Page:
2. Getting started with SQL Server on Azure Virtual Machines
Virtual machines (VMs) are the core of all infrastructure-as-a-service (IaaS) deployments. A VM in Azure is similar to a VM premises using a hypervisor. The main difference is that Microsoft maintains the hypervisor and its related infrastructure in Azure. A VM also means that whether you choose to have Microsoft manage selected administration tasks, such as backups, or you perform those tasks yourself, it is still an operating system (Windows Server or a distribution of Linux) and installation of SQL Server that needs to be administered, maintained, patched, made available, and so on.
This chapter will help you understand why you should consider IaaS and covers how to approach choosing the right virtual hardware for a VM with SQL Server in Azure.
The benefits of deploying SQL Server using IaaS
Besides IaaS, there is another deployment method for SQL Server: platform-as-a-service (PaaS). Azure SQL Database, or Azure SQL Managed Instance, is PaaS. With PaaS, there is no operating system (OS) or SQL Server instance you need to manage, which includes things such as patching. All of that is done for you. Where that does not work for some is that you may need control over the OS and/or SQL Server choices (version or edition) due to standards, licensing, or other requirements. PaaS provides a more packaged solution that fits the needs of many without needing a dedicated OS and SQL Server instance.
Since IaaS is just a VM with an OS, you can deploy whatever supported combination of OS and SQL Server you desire. One principal difference between IaaS and PaaS is that any automatic administration you would want done by Microsoft is opt-in, whereas PaaS is done for you and you have limited configuration choices. One important reason...
Deployment choices for IaaS
This section will cover the different ways in which you can deploy a VM in Azure, along with considerations and best practices that are applicable no matter which method is used, as well as briefly talk about licensing SQL Server in Azure.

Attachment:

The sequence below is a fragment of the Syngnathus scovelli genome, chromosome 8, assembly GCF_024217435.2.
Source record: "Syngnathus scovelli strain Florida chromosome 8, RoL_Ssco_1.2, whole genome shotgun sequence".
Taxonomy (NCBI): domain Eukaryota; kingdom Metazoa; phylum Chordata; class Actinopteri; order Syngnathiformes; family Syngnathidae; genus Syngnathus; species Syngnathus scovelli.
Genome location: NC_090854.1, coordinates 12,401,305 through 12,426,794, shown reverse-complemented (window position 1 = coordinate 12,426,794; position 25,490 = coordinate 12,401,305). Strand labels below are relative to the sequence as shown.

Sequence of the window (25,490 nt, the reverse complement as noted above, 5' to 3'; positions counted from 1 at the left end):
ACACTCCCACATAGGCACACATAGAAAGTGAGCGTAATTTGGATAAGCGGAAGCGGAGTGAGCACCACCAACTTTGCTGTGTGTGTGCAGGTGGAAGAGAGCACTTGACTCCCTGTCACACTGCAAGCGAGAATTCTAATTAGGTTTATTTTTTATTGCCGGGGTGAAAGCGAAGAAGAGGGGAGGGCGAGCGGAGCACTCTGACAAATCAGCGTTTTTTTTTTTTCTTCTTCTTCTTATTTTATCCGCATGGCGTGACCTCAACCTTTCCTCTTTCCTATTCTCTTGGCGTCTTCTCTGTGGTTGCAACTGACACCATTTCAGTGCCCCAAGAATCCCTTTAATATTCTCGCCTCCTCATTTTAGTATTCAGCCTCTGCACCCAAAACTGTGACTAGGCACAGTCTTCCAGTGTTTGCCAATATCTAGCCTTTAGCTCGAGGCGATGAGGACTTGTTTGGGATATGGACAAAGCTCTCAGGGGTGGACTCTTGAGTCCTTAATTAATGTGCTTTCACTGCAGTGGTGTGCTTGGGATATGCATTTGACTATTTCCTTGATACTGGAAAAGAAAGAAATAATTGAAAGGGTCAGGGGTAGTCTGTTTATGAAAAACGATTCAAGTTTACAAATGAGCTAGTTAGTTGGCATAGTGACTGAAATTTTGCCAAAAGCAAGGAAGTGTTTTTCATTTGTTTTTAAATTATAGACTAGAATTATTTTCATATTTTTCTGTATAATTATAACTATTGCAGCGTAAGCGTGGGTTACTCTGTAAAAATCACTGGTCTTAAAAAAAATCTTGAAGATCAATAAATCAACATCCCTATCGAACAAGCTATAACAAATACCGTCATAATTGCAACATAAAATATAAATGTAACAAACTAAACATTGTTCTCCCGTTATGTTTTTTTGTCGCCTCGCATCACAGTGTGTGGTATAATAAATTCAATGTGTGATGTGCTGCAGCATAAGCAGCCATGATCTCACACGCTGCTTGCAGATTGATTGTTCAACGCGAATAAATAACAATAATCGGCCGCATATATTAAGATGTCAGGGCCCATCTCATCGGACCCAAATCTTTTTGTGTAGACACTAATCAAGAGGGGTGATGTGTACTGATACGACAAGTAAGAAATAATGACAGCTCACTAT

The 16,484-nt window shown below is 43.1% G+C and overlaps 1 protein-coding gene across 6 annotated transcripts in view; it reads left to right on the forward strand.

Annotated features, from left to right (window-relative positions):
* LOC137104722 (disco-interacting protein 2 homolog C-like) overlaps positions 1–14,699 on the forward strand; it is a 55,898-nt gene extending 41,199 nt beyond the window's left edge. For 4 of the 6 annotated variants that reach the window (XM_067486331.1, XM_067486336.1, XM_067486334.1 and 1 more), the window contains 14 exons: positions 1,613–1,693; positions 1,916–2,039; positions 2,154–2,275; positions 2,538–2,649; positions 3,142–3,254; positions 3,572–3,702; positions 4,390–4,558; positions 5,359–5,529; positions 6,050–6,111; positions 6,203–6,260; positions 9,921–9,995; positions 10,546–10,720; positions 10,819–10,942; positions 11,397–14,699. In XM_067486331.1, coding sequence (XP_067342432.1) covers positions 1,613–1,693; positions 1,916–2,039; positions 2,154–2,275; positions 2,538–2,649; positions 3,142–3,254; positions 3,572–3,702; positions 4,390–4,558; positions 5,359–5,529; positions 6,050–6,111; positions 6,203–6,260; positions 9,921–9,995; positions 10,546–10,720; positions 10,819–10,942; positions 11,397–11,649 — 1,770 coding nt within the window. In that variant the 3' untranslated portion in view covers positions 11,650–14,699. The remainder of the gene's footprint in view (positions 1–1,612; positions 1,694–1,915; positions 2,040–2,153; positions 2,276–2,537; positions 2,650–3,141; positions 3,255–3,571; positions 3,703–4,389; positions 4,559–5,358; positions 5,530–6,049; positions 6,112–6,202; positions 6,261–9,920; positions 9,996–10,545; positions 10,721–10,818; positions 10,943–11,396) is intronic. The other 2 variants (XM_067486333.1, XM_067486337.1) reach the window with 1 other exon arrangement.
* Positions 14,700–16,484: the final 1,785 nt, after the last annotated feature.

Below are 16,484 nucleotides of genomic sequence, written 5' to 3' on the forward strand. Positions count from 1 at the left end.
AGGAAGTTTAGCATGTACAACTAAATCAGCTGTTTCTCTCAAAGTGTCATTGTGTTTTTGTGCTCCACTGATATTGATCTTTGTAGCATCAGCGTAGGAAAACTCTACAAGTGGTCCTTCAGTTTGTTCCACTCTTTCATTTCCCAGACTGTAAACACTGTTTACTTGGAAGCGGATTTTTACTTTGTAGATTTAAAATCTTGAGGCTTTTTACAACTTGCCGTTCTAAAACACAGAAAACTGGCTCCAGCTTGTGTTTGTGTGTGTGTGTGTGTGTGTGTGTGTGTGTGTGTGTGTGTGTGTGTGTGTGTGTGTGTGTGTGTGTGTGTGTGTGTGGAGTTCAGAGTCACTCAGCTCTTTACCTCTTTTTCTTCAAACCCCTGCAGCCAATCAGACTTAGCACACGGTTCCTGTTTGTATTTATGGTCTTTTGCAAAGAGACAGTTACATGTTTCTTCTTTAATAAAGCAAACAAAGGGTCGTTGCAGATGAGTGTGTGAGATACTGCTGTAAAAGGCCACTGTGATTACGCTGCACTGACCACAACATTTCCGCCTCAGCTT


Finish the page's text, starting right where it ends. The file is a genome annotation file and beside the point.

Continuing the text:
There are three options for deploying a VM in Azure for use with SQL Server:
- Choose a pre-built template, also known as an image, with SQL Server already installed.
- Choose a template with the OS but without SQL Server installed, which will be done after the VM is built.
- Build a custom image using a virtual hard drive and upload it to Azure.
No matter which of the three deployment methods you choose, you can deploy using Cloud Shell (Bash or PowerShell)6, also known as the Azure command-line interface (CLI), Azure portal7, Azure Resource Manager templates8 that are written in JSON, and the Azure PowerShell module9. Builds can be automated and incorporated into DevOps processes...
Azure VM hardware options
VMs have a virtualized processor, memory, and storage. Processor and memory factor into the VM type and its choice of size. Storage is influenced by the VM type and size, but has its own parameters. This section will introduce the basics of VM types, sizes, and storage. Performance will be touched upon as this is a crucial element of configuring a VM and will be discussed further in Chapter 5, Performance.
VM types and sizes
This section will contain information about the different types and sizes of IaaS VMs available in Azure.
VM types and series
VMs in Azure come in different types and sizes. Within each major VM type, the size maps to what is known as a series, such as D, E, and G. Each series has different sizes with different specifications. The following table lists the different VM types and their purpose:
Figure 2.8: Different VM types with their recommended usage
VM resources can be reserved and guaranteed...
Choosing a VM type, size, and its associated virtual hardware is no different to planning and deploying a physical server or VM on-premises. You have to account for CPU, memory, networking, and storage. While this chapter covered the basics of deploying an IaaS-based VM for SQL Server in Azure, there are many more considerations, such as availability and security, that must also be considered as part of an overall solution. Subsequent chapters will discuss those topics and more.